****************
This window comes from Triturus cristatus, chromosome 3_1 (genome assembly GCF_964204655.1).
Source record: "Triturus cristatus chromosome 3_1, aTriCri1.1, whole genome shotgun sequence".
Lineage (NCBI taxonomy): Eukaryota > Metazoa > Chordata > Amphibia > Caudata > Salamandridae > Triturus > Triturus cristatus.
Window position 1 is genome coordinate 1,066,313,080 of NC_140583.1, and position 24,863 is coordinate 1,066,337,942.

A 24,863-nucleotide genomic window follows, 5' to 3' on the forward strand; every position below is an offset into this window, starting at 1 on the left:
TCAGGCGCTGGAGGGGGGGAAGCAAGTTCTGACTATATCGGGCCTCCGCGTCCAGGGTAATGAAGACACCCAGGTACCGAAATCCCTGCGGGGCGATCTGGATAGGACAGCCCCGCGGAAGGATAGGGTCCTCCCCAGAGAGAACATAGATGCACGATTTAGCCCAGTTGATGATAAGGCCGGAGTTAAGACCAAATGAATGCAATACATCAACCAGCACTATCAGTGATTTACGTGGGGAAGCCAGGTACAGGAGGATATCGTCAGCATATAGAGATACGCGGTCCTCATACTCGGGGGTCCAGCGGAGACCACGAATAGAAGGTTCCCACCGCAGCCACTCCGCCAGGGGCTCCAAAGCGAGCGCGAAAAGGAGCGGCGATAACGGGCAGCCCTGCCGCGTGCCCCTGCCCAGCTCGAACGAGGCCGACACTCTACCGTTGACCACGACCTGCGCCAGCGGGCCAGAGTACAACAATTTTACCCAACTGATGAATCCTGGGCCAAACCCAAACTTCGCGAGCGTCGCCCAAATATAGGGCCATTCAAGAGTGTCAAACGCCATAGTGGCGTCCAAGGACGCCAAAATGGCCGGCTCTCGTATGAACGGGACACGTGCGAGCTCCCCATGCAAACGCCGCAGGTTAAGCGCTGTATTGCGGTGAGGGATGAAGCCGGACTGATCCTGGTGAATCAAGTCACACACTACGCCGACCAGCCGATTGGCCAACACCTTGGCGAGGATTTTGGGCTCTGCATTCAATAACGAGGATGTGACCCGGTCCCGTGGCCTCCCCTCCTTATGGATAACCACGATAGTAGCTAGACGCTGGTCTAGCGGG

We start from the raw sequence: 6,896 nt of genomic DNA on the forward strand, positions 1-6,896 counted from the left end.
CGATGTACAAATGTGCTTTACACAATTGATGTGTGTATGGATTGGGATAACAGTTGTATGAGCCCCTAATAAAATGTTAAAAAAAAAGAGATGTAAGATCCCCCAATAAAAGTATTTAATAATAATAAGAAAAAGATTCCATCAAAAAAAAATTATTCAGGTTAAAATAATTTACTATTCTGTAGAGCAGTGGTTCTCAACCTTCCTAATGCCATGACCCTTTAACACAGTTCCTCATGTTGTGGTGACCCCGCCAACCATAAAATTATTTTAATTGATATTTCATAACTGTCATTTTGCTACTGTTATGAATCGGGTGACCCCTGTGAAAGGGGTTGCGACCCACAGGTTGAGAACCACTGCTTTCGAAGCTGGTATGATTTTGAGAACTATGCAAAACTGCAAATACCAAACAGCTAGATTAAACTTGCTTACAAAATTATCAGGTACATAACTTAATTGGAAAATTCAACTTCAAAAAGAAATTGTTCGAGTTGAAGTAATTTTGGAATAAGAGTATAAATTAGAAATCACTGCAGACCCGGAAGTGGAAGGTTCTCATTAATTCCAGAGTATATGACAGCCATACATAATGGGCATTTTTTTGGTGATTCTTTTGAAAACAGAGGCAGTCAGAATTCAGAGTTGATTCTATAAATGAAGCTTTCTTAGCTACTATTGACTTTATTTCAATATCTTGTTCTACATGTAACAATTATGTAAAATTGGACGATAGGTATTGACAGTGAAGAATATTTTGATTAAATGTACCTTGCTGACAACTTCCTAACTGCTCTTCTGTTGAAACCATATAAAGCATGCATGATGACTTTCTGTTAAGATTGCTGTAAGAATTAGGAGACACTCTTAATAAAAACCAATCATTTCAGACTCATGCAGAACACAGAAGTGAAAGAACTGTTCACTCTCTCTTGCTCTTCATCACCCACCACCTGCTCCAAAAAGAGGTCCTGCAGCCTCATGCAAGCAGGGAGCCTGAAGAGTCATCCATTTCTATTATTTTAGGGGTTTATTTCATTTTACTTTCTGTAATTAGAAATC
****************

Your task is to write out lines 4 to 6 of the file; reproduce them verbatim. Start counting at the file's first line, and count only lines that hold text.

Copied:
Window position 1 is genome coordinate 1,066,313,080 of NC_140583.1, and position 24,863 is coordinate 1,066,337,942.

A 24,863-nucleotide genomic window follows, 5' to 3' on the forward strand; every position below is an offset into this window, starting at 1 on the left:
TCAGGCGCTGGAGGGGGGGAAGCAAGTTCTGACTATATCGGGCCTCCGCGTCCAGGGTAATGAAGACACCCAGGTACCGAAATCCCTGCGGGGCGATCTGGATAGGACAGCCCCGCGGAAGGATAGGGTCCTCCCCAGAGAGAACATAGATGCACGATTTAGCCCAGTTGATGATAAGGCCGGAGTTAAGACCAAATGAATGCAATACATCAACCAGCACTATCAGTGATTTACGTGGGGAAGCCAGGTACAGGAGGATATCGTCAGCATATAGAGATACGCGGTCCTCATACTCGGGGGTCCAGCGGAGACCACGAATAGAAGGTTCCCACCGCAGCCACTCCGCCAGGGGCTCCAAAGCGAGCGCGAAAAGGAGCGGCGATAACGGGCAGCCCTGCCGCGTGCCCCTGCCCAGCTCGAACGAGGCCGACACTCTACCGTTGACCACGACCTGCGCCAGCGGGCCAGAGTACAACAATTTTACCCAACTGATGAATCCTGGGCCAAACCCAAACTTCGCGAGCGTCGCCCAAATATAGGGCCATTCAAGAGTGTCAAACGCCATAGTGGCGTCCAAGGACGCCAAAATGGCCGGCTCTCGTATGAACGGGACACGTGCGAGCTCCCCATGCAAACGCCGCAGGTTAAGCGCTGTATTGCGGTGAGGGATGAAGCCGGACTGATCCTGGTGAATCAAGTCACACACTACGCCGACCAGCCGATTGGCCAACACCTTGGCGAGGATTTTGGGCTCTGCATTCAATAACGAGGATGTGACCCGGTCCCGTGGCCTCCCCTCCTTATGGATAACCACGATAGTAGCTAGACGCTGGTCTAGCGGG